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The NYTimes Sunday Magazine has a must-read article on my former Good Machine partner James Schamus. The author, Carlo Rotello, does a thorough job on the difficult task of capturing most of the complexity that makes James someone that is fun to collaborate with: he is not easily defined, has many interests (sometimes conflicting), and enjoys deeply both the process and the product. People so often look for people they get along with to collaborate with; I think that is is mistake. Harmony may work in other types of relationships, but in a creative one, it is a formula for mediocrity. If you truly care about the end result of your work, you should look for someone you enjoy arguing with to partner with.
Rotello sums up our Good Machine partnership by defining David Linde as the business mind, Schamus the intellectual, and me “Hope, an advocate of radically decentralized media democracy, was the revolutionary;”. I like how that sounds, but what really worked at Good Machine, and in other creative relationships, is when people can argue clearly and without ego for what they feel will make a story work best. Trust is the next most required ingredient in a successful partnership, quickly followed by a willingness to accept that you may not be right (that non-ego thing again). [...]
The “build it and they will come” opportunities long ago fell off the individual films, but they are there when it comes to the infrastructure. The whole system of how we bring work to the community needs to be built to take advantage of the world as it is now, not how it was before. The fact that no one is doing it yet is a splendid opportunity to set yourself up to work in the field you love the most.
Watch the six prior parts of Some Job Opportunities In Indie Film here:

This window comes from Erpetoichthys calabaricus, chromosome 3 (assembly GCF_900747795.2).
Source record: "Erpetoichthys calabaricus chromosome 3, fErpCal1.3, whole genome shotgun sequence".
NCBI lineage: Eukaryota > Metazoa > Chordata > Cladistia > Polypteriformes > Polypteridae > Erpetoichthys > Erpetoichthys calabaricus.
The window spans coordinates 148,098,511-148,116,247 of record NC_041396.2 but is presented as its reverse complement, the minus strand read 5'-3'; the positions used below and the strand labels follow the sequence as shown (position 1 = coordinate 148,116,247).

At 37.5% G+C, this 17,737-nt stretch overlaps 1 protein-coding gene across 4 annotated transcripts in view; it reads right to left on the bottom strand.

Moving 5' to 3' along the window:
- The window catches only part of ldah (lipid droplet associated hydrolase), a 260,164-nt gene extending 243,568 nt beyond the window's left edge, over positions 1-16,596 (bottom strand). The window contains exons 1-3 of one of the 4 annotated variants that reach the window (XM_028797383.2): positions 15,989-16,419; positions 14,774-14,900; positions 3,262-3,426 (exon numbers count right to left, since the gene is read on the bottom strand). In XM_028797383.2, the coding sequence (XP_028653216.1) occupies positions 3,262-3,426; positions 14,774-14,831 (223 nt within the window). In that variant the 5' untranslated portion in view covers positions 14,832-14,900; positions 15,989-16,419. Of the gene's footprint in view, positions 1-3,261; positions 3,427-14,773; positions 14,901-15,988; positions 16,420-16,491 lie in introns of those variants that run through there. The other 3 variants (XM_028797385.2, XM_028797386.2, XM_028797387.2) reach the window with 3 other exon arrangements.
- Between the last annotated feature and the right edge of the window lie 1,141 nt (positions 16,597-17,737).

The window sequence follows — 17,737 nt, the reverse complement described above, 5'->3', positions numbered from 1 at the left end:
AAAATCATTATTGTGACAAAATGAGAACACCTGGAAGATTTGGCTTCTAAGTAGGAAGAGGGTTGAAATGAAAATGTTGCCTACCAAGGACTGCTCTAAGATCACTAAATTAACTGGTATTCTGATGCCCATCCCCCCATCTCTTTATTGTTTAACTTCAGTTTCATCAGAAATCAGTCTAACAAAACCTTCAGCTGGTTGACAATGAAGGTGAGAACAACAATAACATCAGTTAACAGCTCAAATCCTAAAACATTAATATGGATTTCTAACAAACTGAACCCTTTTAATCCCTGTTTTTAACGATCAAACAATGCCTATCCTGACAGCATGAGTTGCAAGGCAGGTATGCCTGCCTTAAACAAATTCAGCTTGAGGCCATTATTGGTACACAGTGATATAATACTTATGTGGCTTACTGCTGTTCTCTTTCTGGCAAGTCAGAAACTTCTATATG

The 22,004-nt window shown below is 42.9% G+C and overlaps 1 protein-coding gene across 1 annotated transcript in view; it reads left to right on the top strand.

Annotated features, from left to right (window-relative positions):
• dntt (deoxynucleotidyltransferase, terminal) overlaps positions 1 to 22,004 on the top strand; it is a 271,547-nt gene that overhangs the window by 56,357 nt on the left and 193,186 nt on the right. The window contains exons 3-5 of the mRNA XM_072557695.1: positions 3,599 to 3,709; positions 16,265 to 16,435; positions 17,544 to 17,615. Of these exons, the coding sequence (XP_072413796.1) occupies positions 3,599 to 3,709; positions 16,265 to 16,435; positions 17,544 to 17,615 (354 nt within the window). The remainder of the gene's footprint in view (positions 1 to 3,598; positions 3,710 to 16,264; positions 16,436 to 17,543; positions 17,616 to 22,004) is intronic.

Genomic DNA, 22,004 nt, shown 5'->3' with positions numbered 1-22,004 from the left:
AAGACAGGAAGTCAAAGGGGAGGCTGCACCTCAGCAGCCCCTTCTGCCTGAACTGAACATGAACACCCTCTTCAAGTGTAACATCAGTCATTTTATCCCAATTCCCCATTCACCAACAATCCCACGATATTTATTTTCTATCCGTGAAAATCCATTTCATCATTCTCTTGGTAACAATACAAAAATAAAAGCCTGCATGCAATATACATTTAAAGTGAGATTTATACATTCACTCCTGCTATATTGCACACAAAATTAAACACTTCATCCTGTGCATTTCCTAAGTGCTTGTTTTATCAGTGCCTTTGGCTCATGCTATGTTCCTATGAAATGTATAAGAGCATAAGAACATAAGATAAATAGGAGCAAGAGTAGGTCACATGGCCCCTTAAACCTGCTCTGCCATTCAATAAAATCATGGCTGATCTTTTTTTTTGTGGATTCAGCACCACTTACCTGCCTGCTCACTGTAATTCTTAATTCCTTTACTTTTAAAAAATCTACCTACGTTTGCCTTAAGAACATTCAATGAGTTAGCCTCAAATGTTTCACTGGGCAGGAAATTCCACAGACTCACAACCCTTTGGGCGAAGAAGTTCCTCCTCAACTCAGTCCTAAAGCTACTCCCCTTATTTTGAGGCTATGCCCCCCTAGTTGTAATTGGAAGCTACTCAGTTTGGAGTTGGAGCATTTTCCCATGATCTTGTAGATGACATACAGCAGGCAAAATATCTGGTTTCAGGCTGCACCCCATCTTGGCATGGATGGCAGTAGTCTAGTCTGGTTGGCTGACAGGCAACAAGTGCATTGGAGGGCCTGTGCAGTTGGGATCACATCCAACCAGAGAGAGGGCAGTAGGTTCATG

Part One, Part Two, Part Three, Part Four, Part Five, & Part Six.
Thanks again to Chris Stetson for shooting, editing, posting this.Tweet
Stacey Parks returns with a guest post — and a sequel.
Because Film Finance Overwhelm (Part 1) was such a popular post, I decided to do a Part 2. And because many of the comments and emails I got came in the form of questions, I decided to make the format of this post in Q+A form. I think seeing the answers to some of the most commonly asked questions will clear things up for many of you.
As a refresher, the 4 Film Financing components I talked about in Part 1 – the ones that are working in today’s market to independently finance films outside of the studio system are as follows:
1. Tax Incentives
2. Partnering With Production Companies
4. Crowd Funding
So let’s move on to Q+A…shall we?
Q: What are the benefits from both sides of partnering with a Production Company or more experienced Producer?
A: The obvious benefit to the new or less-experience Producer is pretty obvious – you get to leverage someone else’s track record to get your film made. But what about the benefit to the other Producer (the bigger one)? [...]
One of my most used apps is Dropbox, and for a limited time they are running a promotion. It’s free to use so there’s no reason not to try it out.